Do you feel like there is not enough hours in the day? Do you have trouble sleeping at night? Or, do you feel that your stress levels are low but you get pretty tired around mid-day? Life stressors can have a silent impact on physical and mental health, but they don’t have to.
2012 has been an amazing year so far. I graduated from medical school, married the Love of my Life, moved from BC to the East Coast, I am becoming a new father at the end of November, and I am starting my practice as a naturopathic doctor in January 2013. These are all welcomed changes and have brought me lots of happiness, therefore you would expect my stress levels and the impact of stress on my life to be low, right? However, when I just completed the Life Stress Test my score was is rated in the ‘high stress range’ stating that I have a “90 percent chance of developing an illness.” How could this be, I don’t feel stressed?
According to Dr. Holmes and Dr. Rahe, the original researchers who designed the Life Stress Test, any change, positive or negative, is perceived by the body as stressful. For example, getting married (one of the happiest moments of my life) is considered more stressful to the body than getting fired (50 points vs 47 points, respectively). Or, the moment everyone is waiting for and counting down to, retirement, is considered more stressful to the body than if your spouse was diagnosed with cancer (45 points vs 39 points, respectively). Therefore, it is important to have a few key stress management techniques to handle all life’s changes and stressors, even if they appear to be positive.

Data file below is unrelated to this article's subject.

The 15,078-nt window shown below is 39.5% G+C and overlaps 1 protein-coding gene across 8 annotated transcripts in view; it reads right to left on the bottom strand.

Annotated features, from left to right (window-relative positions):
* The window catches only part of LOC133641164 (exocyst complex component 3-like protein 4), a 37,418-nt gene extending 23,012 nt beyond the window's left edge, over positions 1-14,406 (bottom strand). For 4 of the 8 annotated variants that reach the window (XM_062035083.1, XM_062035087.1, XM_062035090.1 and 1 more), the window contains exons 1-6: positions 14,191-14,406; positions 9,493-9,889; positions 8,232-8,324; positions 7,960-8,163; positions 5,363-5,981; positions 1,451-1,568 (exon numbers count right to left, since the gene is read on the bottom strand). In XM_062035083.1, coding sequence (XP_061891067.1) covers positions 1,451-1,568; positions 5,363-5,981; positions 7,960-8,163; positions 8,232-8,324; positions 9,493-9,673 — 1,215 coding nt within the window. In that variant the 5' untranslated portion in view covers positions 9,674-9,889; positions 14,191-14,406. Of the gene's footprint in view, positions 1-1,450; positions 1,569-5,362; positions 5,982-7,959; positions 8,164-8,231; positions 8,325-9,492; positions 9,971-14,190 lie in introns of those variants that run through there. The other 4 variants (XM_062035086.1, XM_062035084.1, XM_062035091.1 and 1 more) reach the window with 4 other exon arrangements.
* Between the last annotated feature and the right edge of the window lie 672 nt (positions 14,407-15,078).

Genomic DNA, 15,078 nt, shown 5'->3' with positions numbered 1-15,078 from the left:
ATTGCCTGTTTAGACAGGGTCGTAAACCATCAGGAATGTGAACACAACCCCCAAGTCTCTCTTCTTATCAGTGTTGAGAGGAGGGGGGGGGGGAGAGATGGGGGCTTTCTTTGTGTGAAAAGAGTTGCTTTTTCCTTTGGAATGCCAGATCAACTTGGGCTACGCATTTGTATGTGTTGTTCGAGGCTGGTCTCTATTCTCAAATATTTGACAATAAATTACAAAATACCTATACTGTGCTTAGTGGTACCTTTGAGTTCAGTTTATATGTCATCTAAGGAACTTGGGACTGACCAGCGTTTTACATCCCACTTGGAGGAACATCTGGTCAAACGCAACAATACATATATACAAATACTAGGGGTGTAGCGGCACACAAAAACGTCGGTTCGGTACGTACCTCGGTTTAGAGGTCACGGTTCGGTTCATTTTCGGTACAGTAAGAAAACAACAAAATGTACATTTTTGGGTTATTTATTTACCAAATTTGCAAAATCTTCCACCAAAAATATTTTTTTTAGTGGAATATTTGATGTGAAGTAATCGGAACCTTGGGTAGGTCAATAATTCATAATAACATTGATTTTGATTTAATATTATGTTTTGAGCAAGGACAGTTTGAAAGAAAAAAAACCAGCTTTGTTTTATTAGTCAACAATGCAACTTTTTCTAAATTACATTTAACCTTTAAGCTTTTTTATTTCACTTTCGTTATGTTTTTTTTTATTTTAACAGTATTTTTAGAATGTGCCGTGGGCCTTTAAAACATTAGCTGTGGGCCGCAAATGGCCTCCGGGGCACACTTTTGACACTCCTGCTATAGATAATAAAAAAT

So how do you not let stress or life’s events impact your health? There are negative ways of coping and there are positive ways.
Negative ways will reduce stress in the short-term, but the hidden stress will still have an impact on your health long term.
Some common negative ways of coping with stressors are:
- numbing ourselves with TV, internet, and busyness
More positive ways to deal with the stress in your life, and to help prevent the impact to your health include:
- daily physical movement
- spending time in nature, outdoors, or somewhere that makes you feel relaxed & calm
- eating a healthy diet
- improving time management skills
- regular meditation and breathing exercises (as little as 5 minutes/day can be helpful when they are done regularly)
- improving the quality of the important relationships in your life
I know, I know…you already knew these…..but are you doing them?
What is your Life Stress Score?
Follow the link to take the questionnaire: http://www.healthcentral.com/sleep-disorders/stress-test-3454-143.html